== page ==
SPOKANE, Wash. — With the potentially deadly food-borne E. coli bacteria back in the news, Washington State University food safety experts say consumers can significantly reduce the risk of infection by taking food safety into their own hands.
“The first step is to wash those hands thoroughly and often when preparing and cooking food,” says Elaine Mayes, WSU Cooperative Extension agent in Spokane.
Last week ConAgra Beef recalled nearly 19 million pounds of ground beef suspected of being contaminated with E. coli 0157:H7, the second largest ground beef recall in history. U.S. Department of Agriculture Undersecretary Elsa Murano has said, “We have no way of knowing for sure how much (recalled beef) is in consumer’s hands.”
A recent E. coli outbreak that sickened dozens at Eastern Washington University in Cheney, Wash. appears to be unrelated to the ConAgra recall, according to a report Sunday in the Seattle Times.
“By following some basic food safety rules, including hand washing, consumers can significantly reduce their risk of E. coli and other food-borne infections,” Mayes says.
Hands should be washed with soap in warm running water for at least 20 seconds before handling any food and especially after handling raw meats, according to Mayes.
In addition to personal hygiene, cooking meats to an internal temperature of at least 160 degrees F will help assure that it’s safe by killing any bacterial contamination, she said.
“Using a meat thermometer is the best way to ensure that your meats are cooked adequately,” she said. “The old rule of thumb that says if a hamburger is no longer pink in the middle it’s thoroughly cooked doesn’t work.”
Research by USDA has shown that hamburgers may appear brown throughout before reaching 160 degrees, or remain pink after reaching 160 degrees.
For hamburger and thin cuts of meat Mayes recommends a digital fast-read thermometer and inserting it from the side rather than the top to get an accurate reading. The reading should be taken in the middle of the thickest part of what you’re cooking.
“If you get a temperature reading below 160 degrees, clean the thermometer before using it again,” Mayes said. “That way you avoid the potential of reintroducing or spreading any bacteria that may be in the meat.”
Susan Adams, WSU King County Cooperative Extension nutritionist emphasizes the importance of kitchen cleanliness in addition to personal hygiene.
“In addition to washing your hands, always prepare food on clean surfaces and use clean utensils,” Adams says. “Clean your utensils with hot, soapy water between uses, especially if you’re using them with more than one food.”
To quickly disinfect food preparation surfaces, use a solution of one teaspoon of chlorine bleach to a quart of water, and wipe or spray cutting boards and other surfaces with the solution. Leave it on the surface for at least two minutes, then rinse and air dry. Or use a commercial kitchen-sanitizing product.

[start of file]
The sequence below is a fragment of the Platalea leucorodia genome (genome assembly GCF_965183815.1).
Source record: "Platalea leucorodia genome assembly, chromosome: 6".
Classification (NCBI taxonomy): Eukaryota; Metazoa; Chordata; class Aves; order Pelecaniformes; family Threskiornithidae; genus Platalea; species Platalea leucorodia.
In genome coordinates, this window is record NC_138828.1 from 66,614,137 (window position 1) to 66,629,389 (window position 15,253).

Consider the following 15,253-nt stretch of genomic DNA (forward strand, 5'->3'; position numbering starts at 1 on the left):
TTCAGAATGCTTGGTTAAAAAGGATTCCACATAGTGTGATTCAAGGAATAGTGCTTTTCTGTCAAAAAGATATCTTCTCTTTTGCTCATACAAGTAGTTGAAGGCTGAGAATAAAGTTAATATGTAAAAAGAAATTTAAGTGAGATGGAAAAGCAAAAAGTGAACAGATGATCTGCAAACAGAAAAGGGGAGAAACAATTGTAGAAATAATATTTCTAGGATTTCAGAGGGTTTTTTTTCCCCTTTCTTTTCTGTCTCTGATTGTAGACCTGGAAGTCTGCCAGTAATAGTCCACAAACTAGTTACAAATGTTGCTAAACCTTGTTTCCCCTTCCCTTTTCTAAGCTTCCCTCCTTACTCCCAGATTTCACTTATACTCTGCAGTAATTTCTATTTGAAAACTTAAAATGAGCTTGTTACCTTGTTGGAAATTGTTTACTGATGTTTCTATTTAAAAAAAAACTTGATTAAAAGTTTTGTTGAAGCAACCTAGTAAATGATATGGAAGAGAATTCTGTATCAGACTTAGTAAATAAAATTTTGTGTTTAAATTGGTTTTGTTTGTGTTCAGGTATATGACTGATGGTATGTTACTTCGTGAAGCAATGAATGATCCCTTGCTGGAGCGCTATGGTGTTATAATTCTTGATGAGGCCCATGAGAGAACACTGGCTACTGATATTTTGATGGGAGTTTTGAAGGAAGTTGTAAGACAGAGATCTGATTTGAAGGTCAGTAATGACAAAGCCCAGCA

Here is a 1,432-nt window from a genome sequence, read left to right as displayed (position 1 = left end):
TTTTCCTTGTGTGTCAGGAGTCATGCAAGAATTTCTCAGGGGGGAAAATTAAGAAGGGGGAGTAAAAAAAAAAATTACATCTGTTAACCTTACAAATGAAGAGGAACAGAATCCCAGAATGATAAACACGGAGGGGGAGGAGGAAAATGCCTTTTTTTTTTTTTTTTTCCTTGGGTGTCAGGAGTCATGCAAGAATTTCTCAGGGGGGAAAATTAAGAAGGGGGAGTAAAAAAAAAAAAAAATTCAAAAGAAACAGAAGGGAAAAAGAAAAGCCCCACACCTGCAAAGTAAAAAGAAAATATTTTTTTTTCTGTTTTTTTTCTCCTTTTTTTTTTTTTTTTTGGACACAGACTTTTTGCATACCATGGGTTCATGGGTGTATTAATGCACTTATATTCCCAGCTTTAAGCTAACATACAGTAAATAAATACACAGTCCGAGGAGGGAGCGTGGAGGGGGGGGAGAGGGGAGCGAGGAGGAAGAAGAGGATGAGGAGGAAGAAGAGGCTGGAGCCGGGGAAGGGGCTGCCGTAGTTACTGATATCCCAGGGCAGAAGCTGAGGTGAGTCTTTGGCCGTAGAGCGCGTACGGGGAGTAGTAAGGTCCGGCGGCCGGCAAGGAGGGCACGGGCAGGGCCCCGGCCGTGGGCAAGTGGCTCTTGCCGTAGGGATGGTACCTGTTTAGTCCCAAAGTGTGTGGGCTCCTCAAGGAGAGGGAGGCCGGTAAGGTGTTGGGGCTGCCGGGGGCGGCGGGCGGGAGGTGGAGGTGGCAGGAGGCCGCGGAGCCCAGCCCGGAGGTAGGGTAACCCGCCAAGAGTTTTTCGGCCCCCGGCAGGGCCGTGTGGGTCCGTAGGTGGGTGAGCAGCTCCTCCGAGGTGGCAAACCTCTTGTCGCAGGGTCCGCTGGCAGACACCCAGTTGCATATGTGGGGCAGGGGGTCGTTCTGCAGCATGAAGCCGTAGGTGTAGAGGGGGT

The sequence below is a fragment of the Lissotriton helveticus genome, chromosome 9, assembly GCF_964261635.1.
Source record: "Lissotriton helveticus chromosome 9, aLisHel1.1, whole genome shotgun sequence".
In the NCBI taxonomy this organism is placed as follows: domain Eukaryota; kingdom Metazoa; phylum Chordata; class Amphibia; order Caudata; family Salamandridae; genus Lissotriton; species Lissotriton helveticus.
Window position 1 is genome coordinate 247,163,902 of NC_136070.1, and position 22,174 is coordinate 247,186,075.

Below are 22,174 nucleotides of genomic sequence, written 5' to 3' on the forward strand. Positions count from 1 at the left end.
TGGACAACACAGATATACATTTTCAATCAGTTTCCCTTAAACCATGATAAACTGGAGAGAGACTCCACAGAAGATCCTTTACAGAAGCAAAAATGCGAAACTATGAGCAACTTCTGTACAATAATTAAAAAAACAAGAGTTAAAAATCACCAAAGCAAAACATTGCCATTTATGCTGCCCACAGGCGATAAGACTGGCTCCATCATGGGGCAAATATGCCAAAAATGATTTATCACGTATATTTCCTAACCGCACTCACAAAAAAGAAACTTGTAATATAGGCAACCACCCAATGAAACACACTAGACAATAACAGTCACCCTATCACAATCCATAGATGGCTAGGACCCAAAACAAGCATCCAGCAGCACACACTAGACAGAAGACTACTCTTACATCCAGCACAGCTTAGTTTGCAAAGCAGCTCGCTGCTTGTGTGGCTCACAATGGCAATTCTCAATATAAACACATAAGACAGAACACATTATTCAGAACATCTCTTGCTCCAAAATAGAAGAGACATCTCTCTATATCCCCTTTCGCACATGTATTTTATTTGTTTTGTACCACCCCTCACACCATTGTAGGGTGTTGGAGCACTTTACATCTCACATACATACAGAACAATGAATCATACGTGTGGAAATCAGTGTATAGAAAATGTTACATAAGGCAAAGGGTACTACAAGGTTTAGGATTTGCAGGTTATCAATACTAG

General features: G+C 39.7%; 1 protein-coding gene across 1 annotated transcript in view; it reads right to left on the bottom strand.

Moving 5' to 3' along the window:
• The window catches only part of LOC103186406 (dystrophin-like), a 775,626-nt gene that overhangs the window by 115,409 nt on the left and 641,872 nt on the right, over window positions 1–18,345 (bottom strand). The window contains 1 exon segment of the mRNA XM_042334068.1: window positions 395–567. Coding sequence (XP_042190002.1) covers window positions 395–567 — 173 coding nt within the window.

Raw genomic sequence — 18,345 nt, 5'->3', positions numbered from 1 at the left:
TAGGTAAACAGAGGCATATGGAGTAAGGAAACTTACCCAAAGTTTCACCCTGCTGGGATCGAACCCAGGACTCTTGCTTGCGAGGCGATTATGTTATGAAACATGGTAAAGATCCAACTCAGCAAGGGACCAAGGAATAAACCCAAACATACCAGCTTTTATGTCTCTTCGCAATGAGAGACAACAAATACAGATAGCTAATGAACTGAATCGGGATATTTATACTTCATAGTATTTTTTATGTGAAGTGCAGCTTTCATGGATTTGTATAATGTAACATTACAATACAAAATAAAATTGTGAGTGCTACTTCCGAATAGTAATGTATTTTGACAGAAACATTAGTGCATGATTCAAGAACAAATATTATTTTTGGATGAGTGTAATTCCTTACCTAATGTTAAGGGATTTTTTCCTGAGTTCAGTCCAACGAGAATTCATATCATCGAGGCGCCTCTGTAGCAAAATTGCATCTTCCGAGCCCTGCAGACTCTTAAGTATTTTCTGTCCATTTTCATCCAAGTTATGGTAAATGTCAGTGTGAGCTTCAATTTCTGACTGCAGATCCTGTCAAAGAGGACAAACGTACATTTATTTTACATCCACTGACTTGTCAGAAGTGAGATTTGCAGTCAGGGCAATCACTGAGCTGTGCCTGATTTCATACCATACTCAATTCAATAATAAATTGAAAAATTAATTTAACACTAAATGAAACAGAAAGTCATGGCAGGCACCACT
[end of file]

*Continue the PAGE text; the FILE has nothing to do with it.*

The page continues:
Adams also warns about cross contamination of foods.
“Avoid contact between raw meat or meat juices and other foods, and never prepare foods on cutting boards or other surfaces where raw meat has been that have not been thoroughly cleaned,” she said. “Otherwise you risk transferring bacteria from one food to another.”
Meat isn’t the only vehicle for E. coli and other food-borne pathogens, according to Adams.
“That’s why it is important to rinse all fresh fruits and vegetables thoroughly before preparing or eating them,” she said. “That significantly reduces any microorganisms that may be on the surface.
“Removing skins and rinds from fruits such as cantaloupe also reduces the possibility of carrying pathogens from the skin into the fruit when slicing it,” Adams said.
Another major factor in reducing the risk of bacterial contamination of foods is to keep hot foods hot and cold foods cold, according to both Adams and Mayes.
“Foods left at temperatures between 60 and 125 degrees F are an ideal medium for bacteria, and they can multiply very rapidly,” Mayes said. “You should keep all perishable foods chilled below 40 degrees until you’re ready to use them. If you have leftovers, refrigerate them as soon as possible.”
Special precautions should be taken for certain people who are particularly susceptible to food borne illnesses, specifically the very young, the elderly, pregnant women and people with compromised immune systems.
More detailed information is available in the Cooperative Extension bulletin, “You Can Prevent Foodborne Illness” (Bulletin PNW0250) available through the WSU Cooperative Extension Bulletins Office for $1, plus $1 for shipping. To order, call toll-free at (800) 723-1763 and request Bulletin PNW0250, or order on-line by visiting www.pubs.wsu.edu.
An abbreviated version of the information contained in the bulletin also can be viewed at the Web site www.foodsafety.wsu.edu.
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